Dave McSorley was a local barber in Lithgow. He was also a heavy-weight boxer, and consummate showman. He once wagered that he could clean shave 1,000 men without a break. In the end he ran out of bristling chins, but still managed 420 shaves in 54½ hours, without sleep.
Clyde Marshall was another colourful Lithgow character. As a young man he constructed a home-made diving suit, and wore it to explore Lake Pillans, near the town’s old blast furnace.
In the summer of 1934 The Lithgow Mercury described Marshall’s invention;
It is a full canvas suit. The head-gear consists of a kerosene tin with windows back and front. This is screwed on securely with thumb-screws. I often wonder how Australia managed without kerosene tins.
Clyde reported that there was muddy slime on the bottom of the lake about 18 inches deep, making it hard to walk. There were old posts embedded in the mud, and dangerous, deep holes. It’s a wonder he came out alive. But I digress….
During WWII, Dave McSorley and Clyde Marshall came up with a novel idea to raise funds for the war effort. They decided they would push a pram from Brisbane back to Lithgow, wearing khaki shirts and shorts to identify with those serving overseas. They were to be accompanied by an alsatian dog, with a tin hat on its head and a Union Jack flag as a blanket.. It was agreed that if the dog got too tired it could ride in the pram with Clyde.
As the pram’s pusher, 15 stone Dave trained by skipping for two hours a day and sparring in the boxing ring every night. His 13 stone ‘baby’ Clyde only had to practice sitting for long periods without spitting his dummy.
I must say they looked rather comical….a bit like Tweedledee and Tweedledum.
The pair intended travelling 900 miles, in about seven weeks, hoping to raise £2,000. On June 19 they had a great send-off from Lithgow, with a ‘Melody Procession’ involving several local bands. One hundred residents had written letters to friends and relatives in towns along the route, to be delivered by the pram pushers.
However, when they got to Brisbane the Mayor said the whole thing was a silly stunt that he would not be supporting. Undaunted, the pair moved on to Southport, but there too the mayor was unimpressed. In fact, nobody in Queensland seemed at all interested. In the end the two men and their dog had to call the whole thing off and make a humiliating return home.
I should add that Dave McSorley would later complete several shorter ‘pushes’, raising funds for a maternity ward at the Hospital.
The pram pushing generated more competitive events in Lithgow. However, one newspaper in particular had some unflattering things to say about it all
Braidwood Dispatch and Mining Journal, October 16, 1942;
Out Lithgow way, where the fool pram-pushing contests originated, a new goats’ game has caused a stir.
Goats game?? This is what they were referring to. Jack Constable, the licensee of the Lansdowne Hotel, heard local man Ron Green boasting that he could eat a dozen raw hen eggs within ten minutes. Constable hosted the egg event at the pub. Now ten minutes sounds a generous amount of time to me, but Ron only managed to eat nine and a half. He complained that the eggs were unfairly large. Oh, for heavens sake. After much argument, a compromise was reached and he was allowed to choose six himself. I’m afraid the final outcome was never made public.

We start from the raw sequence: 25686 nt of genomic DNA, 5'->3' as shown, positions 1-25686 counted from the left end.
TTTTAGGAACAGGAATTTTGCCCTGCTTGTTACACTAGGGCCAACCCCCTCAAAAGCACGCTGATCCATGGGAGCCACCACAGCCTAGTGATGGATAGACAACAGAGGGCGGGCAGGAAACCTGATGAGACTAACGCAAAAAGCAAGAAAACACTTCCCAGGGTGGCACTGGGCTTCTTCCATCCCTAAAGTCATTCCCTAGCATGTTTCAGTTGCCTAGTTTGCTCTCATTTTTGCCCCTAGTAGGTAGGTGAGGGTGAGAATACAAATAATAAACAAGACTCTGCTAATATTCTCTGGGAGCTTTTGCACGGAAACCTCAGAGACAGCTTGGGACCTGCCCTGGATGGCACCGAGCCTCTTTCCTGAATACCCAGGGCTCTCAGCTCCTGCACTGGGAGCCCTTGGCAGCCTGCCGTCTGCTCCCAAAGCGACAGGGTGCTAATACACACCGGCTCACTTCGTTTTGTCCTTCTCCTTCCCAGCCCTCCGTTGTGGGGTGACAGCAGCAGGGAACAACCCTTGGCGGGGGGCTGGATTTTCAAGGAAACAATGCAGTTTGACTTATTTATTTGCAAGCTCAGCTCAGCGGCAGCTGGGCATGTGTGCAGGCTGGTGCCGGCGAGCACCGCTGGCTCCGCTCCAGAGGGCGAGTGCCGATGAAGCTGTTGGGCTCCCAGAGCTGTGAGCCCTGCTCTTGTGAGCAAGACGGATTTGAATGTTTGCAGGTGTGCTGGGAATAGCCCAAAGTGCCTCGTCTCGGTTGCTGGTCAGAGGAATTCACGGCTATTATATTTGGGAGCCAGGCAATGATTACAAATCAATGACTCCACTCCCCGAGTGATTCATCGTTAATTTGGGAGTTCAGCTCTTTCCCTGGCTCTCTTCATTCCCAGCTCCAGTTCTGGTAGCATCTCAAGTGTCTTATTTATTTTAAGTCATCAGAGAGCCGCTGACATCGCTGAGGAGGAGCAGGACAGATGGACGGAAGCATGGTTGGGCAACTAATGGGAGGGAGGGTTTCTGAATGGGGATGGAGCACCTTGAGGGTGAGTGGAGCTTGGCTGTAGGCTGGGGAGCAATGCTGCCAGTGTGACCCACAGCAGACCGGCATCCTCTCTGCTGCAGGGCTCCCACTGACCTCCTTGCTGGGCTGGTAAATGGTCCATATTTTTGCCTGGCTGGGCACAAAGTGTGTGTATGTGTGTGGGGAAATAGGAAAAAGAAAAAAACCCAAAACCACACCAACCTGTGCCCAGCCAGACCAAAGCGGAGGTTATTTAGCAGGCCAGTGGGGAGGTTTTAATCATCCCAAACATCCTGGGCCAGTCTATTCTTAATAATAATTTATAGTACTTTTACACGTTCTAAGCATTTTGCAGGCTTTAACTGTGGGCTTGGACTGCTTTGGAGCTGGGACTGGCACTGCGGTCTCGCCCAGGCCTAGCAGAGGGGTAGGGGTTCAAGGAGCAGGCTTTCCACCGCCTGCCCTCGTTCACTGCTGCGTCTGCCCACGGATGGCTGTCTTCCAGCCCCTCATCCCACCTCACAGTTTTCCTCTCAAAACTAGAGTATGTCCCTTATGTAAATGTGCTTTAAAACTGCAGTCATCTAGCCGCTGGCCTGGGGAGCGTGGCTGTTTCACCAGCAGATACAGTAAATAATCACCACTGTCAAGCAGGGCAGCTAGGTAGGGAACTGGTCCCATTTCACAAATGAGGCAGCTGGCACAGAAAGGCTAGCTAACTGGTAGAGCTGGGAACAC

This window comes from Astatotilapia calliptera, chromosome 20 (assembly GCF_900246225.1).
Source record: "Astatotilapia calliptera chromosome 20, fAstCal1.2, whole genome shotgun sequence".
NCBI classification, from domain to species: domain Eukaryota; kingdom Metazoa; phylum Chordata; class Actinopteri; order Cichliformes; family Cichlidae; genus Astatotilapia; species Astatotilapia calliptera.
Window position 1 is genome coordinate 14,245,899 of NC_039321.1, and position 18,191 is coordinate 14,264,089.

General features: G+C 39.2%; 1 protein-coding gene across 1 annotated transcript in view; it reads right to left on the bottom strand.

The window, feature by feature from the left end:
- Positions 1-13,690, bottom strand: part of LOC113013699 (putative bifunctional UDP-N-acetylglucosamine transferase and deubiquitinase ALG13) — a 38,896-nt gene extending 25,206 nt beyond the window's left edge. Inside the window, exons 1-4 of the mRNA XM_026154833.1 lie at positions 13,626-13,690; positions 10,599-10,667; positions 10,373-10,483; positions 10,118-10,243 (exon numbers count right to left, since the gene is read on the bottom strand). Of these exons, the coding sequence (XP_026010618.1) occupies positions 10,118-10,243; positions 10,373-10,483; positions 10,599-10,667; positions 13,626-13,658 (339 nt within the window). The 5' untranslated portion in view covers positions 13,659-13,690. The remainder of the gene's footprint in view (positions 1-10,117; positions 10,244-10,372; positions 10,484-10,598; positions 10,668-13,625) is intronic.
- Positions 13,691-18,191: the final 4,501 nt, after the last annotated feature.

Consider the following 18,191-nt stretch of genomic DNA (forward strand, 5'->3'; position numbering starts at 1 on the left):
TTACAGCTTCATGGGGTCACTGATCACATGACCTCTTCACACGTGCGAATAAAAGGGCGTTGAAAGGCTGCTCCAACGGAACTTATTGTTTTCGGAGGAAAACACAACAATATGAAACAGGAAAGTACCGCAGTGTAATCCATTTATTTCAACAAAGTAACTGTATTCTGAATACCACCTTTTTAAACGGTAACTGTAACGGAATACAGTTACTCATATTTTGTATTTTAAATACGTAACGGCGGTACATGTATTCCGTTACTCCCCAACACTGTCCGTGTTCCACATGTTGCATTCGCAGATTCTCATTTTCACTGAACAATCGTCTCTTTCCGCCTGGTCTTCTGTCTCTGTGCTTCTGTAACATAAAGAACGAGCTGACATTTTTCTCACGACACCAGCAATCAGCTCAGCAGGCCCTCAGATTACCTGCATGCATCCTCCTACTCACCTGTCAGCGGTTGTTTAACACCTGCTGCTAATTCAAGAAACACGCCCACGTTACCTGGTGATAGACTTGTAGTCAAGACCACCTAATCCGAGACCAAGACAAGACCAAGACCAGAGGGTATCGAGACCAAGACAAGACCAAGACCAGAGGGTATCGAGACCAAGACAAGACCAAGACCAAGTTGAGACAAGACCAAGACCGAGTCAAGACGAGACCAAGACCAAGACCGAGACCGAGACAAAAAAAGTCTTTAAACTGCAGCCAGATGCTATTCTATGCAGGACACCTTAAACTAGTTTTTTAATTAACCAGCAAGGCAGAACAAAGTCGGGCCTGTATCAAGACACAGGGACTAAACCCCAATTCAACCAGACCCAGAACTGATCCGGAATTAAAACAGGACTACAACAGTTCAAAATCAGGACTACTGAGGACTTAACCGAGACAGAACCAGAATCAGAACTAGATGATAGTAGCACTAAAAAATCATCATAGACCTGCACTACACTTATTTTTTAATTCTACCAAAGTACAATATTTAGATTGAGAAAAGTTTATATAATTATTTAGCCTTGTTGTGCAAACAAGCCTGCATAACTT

There appeared to be some antagonism between Braidwood and Lithgow, as the following 1943 editorial reveals;
In addition to achieving notoriety as the originators of such stupid stunts as pram-pushing and wheelbarrow absurdities, Lithgow folk are apparently intent on introducing another novelty – a real cannibal way of scrapping. Perhaps all the talk about the acute shortage of beef may have helped this proclivity. Charges preferred against a Lithgow man following a brawl at the Vale of Clwydd were heard at Bathurst Quarter Sessions recently. During the scrap one man had a large chunk of ear bitten off, while another lost part of his nose. The lump of ear was produced in a bottle as evidence, but where the piece of snout went was not disclosed.
Now in fairness to the Lithgow chap, after two hours the defendant was found NOT GUILTY!
And finally, in September 1943 The Braidwood Dispatch had a go at two of Lithgow’s enterprising ‘senior’ sportsmen plus the area’s weather;
Lithgow, the place, we believe, where the fool pram-pushing and wheelbarrow absurdities originated, hit upon another stunt – a bike race between two veterans of 62 and 60 years of age! One of the old coders laments the fact that he has been unable to to undergo strenuous training owing to snow, sleet, rain and gales. According to one paper he says, “The only training I can do is to run four miles a day to bring the mail home and chop enough wood to keep the fire going.” The other old bird says he won a couple of ten mile races. We know what we’d do with these stunt merchants if we had our way.
Well Braidwood Dispatch, remember this. A few years later Lithgow’s competitive spirit produced a young runner by the name of Marjorie Jackson. She won two Olympic Games gold medals, seven Commonwealth Games gold medals and held ten world records. So there!
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